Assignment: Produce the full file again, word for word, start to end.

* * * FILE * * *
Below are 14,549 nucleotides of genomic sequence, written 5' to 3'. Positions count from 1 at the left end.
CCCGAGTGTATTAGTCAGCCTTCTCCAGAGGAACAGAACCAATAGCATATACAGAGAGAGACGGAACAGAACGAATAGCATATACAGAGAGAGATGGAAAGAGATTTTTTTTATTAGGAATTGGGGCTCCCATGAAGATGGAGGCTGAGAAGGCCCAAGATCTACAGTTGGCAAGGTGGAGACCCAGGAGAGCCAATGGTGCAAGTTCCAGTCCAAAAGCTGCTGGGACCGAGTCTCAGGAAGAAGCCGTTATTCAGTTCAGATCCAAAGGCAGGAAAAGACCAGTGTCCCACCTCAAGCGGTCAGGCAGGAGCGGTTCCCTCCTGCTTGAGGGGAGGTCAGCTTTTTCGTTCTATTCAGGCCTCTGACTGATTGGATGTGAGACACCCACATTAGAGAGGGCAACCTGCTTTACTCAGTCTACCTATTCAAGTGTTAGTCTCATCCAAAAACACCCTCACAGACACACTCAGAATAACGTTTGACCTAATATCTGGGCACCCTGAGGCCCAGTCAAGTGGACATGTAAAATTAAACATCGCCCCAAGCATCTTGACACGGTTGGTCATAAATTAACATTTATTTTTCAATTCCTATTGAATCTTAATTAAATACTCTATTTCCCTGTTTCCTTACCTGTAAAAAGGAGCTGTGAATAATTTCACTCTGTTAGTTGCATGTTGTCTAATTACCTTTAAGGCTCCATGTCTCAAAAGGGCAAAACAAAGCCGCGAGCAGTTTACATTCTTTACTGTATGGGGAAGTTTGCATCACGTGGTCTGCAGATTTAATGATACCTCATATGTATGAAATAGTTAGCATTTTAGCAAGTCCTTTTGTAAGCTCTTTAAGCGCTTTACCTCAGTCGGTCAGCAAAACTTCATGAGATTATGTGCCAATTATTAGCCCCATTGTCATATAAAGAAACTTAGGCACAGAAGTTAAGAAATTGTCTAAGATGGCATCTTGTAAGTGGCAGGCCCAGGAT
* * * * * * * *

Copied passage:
Below are 14,549 nucleotides of genomic sequence, written 5' to 3'. Positions count from 1 at the left end.
CCCGAGTGTATTAGTCAGCCTTCTCCAGAGGAACAGAACCAATAGCATATACAGAGAGAGACGGAACAGAACGAATAGCATATACAGAGAGAGATGGAAAGAGATTTTTTTTATTAGGAATTGGGGCTCCCATGAAGATGGAGGCTGAGAAGGCCCAAGATCTACAGTTGGCAAGGTGGAGACCCAGGAGAGCCAATGGTGCAAGTTCCAGTCCAAAAGCTGCTGGGACCGAGTCTCAGGAAGAAGCCGTTATTCAGTTCAGATCCAAAGGCAGGAAAAGACCAGTGTCCCACCTCAAGCGGTCAGGCAGGAGCGGTTCCCTCCTGCTTGAGGGGAGGTCAGCTTTTTCGTTCTATTCAGGCCTCTGACTGATTGGATGTGAGACACCCACATTAGAGAGGGCAACCTGCTTTACTCAGTCTACCTATTCAAGTGTTAGTCTCATCCAAAAACACCCTCACAGACACACTCAGAATAACGTTTGACCTAATATCTGGGCACCCTGAGGCCCAGTCAAGTGGACATGTAAAATTAAACATCGCCCCAAGCATCTTGACACGGTTGGTCATAAATTAACATTTATTTTTCAATTCCTATTGAATCTTAATTAAATACTCTATTTCCCTGTTTCCTTACCTGTAAAAAGGAGCTGTGAATAATTTCACTCTGTTAGTTGCATGTTGTCTAATTACCTTTAAGGCTCCATGTCTCAAAAGGGCAAAACAAAGCCGCGAGCAGTTTACATTCTTTACTGTATGGGGAAGTTTGCATCACGTGGTCTGCAGATTTAATGATACCTCATATGTATGAAATAGTTAGCATTTTAGCAAGTCCTTTTGTAAGCTCTTTAAGCGCTTTACCTCAGTCGGTCAGCAAAACTTCATGAGATTATGTGCCAATTATTAGCCCCATTGTCATATAAAGAAACTTAGGCACAGAAGTTAAGAAATTGTCTAAGATGGCATCTTGTAAGTGGCAGGCCCAGGAT